Yinka Shonibare MBE is a British-Nigerian contemporary artist, born on February 10, 1962, in London. He grew up in between continents and cultures, traveling between Lagos and London throughout his childhood. He eventually decided to settle in London to study fine arts at Byam Shaw College of Art in London and later his MFA from Goldsmiths. When Shonibare was 17 he was diagnosed with transverse myelitis, which caused his spinal cord to inflame and left part of his body paralyzed. This did not stop or hinder his creativity, instead, Shonibare used fellow artists to assist him in realizing his grand concepts and was appointed a Member of the Order of the British Empire.
Most notable for his dramatic sculptures that fuse European aesthetics with African textiles, Shonibare works with several mediums. Ranging from film, photography, paintings, and large-scale installations. He has expanded his discipline to include stunning outdoor public artworks, where he explores the movement of wind in fabric. With such a broad repertoire of skills, Shonibare is an artist difficult to categorize, in fact, his art is dedicated to challenging stereotypes and assumptions. Early on in his artistic career, he was asked why he didn’t create authentic African art. It was a curious comment, the kind of comment that sparked a moment for Shonibare. It made him question the notion of authenticity and prompted him to realize his artistic focus: “I realized what I’d really have to deal with was the construction of stereotypes, and that’s what my work would be about.”
His works are masterfully put together, somehow managing to combine complex themes of race, class, colonialism, and war. All of which are underlying. He explores them delicately so that viewers are invited to take an extra moment to think of the significance of the sculptures. His works also unpack ideas of identity, culture, and the post-colonial relationship between Europe and Africa. Considering his background, it is clear to see the connection between his personal story and the story he decides to present through his art. Shonibare often features himself in his work, one way or another, whether that be through a self-portrait in a painting or a more lowkey presentation through an exploration of national identity. These themes and ideas are always referred to as subtly, through a combination of references from Western culture and African elements. All of this is communicated through his famous and consistent use of Dutch wax-printed fabric.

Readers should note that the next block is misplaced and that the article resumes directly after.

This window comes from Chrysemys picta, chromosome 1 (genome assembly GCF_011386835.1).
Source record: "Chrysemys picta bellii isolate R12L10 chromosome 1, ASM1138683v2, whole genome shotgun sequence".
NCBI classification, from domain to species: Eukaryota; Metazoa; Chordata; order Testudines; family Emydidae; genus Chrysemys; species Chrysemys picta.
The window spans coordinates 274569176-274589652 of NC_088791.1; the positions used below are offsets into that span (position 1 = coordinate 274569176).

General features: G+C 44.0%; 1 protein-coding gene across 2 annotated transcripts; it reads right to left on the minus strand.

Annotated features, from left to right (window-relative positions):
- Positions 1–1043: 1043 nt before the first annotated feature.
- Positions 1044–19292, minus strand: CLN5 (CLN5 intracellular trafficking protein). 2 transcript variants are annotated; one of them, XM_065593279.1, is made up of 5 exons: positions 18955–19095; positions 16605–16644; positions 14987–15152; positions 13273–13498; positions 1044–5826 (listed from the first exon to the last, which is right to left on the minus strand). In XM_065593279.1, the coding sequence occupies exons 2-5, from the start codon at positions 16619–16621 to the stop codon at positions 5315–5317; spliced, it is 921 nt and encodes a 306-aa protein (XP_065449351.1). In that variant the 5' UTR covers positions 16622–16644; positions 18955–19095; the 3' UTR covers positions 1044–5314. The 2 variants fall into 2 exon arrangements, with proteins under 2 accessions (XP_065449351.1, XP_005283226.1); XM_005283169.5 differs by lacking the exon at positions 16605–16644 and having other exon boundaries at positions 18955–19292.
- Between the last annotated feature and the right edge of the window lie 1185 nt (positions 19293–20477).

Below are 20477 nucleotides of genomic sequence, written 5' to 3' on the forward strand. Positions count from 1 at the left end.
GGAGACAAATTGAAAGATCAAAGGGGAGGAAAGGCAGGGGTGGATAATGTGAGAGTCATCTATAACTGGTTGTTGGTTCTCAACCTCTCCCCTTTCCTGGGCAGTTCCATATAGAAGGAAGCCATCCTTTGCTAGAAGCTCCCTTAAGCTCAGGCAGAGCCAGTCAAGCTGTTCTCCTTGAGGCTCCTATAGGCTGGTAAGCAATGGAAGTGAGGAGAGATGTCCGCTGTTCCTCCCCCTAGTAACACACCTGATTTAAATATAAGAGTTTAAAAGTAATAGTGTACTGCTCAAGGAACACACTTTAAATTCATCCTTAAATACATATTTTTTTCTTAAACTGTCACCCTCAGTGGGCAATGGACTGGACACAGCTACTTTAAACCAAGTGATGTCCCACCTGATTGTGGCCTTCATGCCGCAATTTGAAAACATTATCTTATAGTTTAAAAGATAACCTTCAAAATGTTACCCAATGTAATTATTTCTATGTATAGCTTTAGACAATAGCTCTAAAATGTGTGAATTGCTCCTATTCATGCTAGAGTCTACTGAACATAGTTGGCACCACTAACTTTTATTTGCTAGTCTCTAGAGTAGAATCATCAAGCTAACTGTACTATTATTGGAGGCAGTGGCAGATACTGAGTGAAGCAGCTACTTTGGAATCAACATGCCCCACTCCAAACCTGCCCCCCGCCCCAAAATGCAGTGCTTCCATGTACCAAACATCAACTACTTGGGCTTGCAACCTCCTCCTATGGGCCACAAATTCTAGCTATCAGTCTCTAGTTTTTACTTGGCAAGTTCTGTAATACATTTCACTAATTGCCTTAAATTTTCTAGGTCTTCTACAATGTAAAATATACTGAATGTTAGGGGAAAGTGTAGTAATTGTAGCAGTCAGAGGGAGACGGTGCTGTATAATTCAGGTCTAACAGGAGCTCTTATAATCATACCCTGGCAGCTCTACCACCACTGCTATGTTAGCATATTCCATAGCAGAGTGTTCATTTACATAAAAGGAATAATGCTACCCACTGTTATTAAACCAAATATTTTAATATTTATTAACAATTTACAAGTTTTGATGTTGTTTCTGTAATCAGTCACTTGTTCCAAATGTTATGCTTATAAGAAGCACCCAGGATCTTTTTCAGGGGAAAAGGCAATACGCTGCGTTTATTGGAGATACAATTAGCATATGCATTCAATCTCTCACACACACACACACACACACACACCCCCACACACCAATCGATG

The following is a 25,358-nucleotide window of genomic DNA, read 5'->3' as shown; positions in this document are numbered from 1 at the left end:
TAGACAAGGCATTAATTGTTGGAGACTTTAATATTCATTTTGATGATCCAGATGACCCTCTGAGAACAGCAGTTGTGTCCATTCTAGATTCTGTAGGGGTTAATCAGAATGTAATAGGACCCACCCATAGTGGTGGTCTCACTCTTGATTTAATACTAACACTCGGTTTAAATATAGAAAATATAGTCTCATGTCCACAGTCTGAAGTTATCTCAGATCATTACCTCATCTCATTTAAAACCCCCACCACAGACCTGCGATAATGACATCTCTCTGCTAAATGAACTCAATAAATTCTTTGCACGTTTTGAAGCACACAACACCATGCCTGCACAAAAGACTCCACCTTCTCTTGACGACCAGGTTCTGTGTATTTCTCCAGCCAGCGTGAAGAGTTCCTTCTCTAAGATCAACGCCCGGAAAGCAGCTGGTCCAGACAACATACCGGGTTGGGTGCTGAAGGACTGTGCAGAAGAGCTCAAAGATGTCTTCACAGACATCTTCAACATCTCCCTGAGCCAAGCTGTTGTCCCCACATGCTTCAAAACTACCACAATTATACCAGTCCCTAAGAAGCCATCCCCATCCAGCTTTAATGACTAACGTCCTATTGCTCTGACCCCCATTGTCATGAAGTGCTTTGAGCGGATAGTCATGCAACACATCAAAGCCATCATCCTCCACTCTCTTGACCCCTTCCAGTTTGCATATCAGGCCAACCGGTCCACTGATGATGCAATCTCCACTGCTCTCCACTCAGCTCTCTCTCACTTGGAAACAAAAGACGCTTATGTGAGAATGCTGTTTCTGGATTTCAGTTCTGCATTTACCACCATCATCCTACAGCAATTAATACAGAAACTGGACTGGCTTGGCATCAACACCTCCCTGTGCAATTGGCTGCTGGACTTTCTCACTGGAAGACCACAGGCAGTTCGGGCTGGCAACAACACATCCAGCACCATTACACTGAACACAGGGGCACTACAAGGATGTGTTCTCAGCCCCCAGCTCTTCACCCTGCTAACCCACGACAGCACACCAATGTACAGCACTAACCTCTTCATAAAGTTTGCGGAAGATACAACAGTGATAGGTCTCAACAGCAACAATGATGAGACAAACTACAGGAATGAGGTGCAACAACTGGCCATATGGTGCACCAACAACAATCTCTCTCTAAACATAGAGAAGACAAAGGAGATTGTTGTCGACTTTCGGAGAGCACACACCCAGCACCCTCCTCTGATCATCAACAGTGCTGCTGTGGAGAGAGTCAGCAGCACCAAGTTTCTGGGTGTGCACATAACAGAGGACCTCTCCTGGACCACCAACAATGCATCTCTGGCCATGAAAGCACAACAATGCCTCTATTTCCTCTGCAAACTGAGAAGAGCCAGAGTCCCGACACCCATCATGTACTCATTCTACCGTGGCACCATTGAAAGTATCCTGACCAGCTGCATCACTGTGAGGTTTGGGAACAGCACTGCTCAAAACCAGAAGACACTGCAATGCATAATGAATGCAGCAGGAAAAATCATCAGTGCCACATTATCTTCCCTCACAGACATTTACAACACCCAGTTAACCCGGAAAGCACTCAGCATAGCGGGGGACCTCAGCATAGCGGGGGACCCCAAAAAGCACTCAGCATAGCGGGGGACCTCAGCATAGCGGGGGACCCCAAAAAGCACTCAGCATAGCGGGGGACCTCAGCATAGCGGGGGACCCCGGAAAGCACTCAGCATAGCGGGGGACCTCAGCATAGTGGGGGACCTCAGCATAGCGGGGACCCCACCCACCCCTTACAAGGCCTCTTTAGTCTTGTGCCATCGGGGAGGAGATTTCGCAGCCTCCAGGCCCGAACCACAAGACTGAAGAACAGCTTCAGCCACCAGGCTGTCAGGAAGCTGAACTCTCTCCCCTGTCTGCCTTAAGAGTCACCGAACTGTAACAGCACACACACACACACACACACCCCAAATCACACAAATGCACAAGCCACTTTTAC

Shonibare first began adopting the fabric to create elaborate, historically accurate Victorian-style costumes for his mannequins. It all started with the startling realization that the African fabric he was looking at in a shop in South London, were in fact made in the Netherlands. A little more research found that the wax prints had been exported from the Netherlands to Africa. Not only had they been manufactured in the Netherlands, but they were also inspired by Javanese batiks from Indonesia. They had been adapted and refined to suit a new audience, where the bright colored patterned fabric had become an instant hit with Africa. The fact that the informal symbol of ‘authentic African-ness’ and African identity was not really African, to begin with, was an irony Shonibare was excited to explore. It became his defacto material of choice, a signature element distinct in all his artworks.
Alike everything, his choice of material came with certain hidden meanings. The significance on the surface was related to a continental identity, but it also represented colonial commerce and politics. Its interesting that to explore African identity, Shonibare’s material of choice was a copy cat Indonesian textile from Europe, but it matches the aim of his art: “My work addresses the idea of having this fusion or hybrid cultural identity and what that produces…People always want to categorize things: I’m much more interested in this idea of a hybrid.”
The Victorian mannequins that he used to express this hybrid were equally ironic and aesthetic. The Victorian era marked the beginnings of British colonialism in Africa. By combining the quintessentially British style of dress with fabric that had essentially become the emblem of Africa, Shonibare was able to express multiple identities, stories, and influences. In fact, the headlessness of the mannequins was inspired by the French Revolution; a subtle homage to the guillotine. With such a mixture of inspirations, his artwork is a much-needed celebration of the hybrid, of diversity and the multicultural.